Why is Google so tone-deaf to the interests of Wall Street?
The company’s latest quarterly earnings look good, and are enough to warrant Eric Schmidt declaring the search advertising recession well and truly over. All segments of advertising are improving again, he said, and pricing recovered from the second quarter (cost-per-click up 5 per cent.)
The earnings call that is currently underway, however, once again reveals the company’s lack of sensitivity to the way analysts work, and its over-enthusiasm for using technology to replace human interaction.
Paris Hilton must be breathing a sigh of relief.
Losing control of all the personal stuff on her Sidekick once was bad enough, without the threat that Microsoft would then just swallow it all. So for all the users of the “hiptop” device, the news on Thursday that the software company believes it can recover “most, if not all” of the data that was thought to have been lost after a data centre failure will come as a big relief.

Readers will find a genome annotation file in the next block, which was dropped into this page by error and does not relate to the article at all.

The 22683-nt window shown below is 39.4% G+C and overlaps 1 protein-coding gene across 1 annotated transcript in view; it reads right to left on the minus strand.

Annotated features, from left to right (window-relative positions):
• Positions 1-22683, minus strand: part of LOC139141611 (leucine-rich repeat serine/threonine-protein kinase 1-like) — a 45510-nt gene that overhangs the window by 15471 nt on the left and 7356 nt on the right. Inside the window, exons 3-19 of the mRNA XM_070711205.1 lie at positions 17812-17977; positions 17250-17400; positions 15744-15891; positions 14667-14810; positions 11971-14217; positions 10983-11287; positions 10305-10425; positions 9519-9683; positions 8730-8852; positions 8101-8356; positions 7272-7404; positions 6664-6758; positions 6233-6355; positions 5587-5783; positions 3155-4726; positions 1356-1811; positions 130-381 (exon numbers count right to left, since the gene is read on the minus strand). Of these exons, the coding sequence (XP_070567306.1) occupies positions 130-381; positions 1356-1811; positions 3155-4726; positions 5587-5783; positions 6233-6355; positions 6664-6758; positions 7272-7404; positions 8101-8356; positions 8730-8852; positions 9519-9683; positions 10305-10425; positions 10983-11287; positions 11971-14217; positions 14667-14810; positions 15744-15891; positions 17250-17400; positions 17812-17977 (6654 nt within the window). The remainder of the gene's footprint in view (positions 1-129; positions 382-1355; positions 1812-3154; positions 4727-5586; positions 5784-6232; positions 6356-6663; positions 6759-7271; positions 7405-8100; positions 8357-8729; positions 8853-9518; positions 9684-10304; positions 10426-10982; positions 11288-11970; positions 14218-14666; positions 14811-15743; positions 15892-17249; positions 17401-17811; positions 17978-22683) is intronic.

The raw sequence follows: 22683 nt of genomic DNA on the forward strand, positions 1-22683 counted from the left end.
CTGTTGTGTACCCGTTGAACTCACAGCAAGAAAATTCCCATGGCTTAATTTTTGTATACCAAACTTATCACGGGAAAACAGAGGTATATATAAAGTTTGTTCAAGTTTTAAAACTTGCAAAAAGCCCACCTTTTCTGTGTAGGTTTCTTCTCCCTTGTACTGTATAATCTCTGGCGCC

It leaves some uncomfortable questions for Microsoft, though.
Ebay’s attempt to offload Skype to a group of investors just got even more complicated.
Joost and Joltid, the companies owned by Skype founders Niklas Zennstrom and Janus Friis, today filed a motion for a preliminary injunction against Mike Volpi and Index Ventures, two of the players in the group seeking to buy Skype. If granted in full, the injunction would essentially ban Mr Volpi and Index from participating in the deal for the time being.
The motion is the latest move in a legal onslaught from Mr Zennstrom and Mr Friis that began even before the current deal for Skype was announced, and seems designed either to get them control of Skype or, more likely, make sure they get a piece of the action after a sale.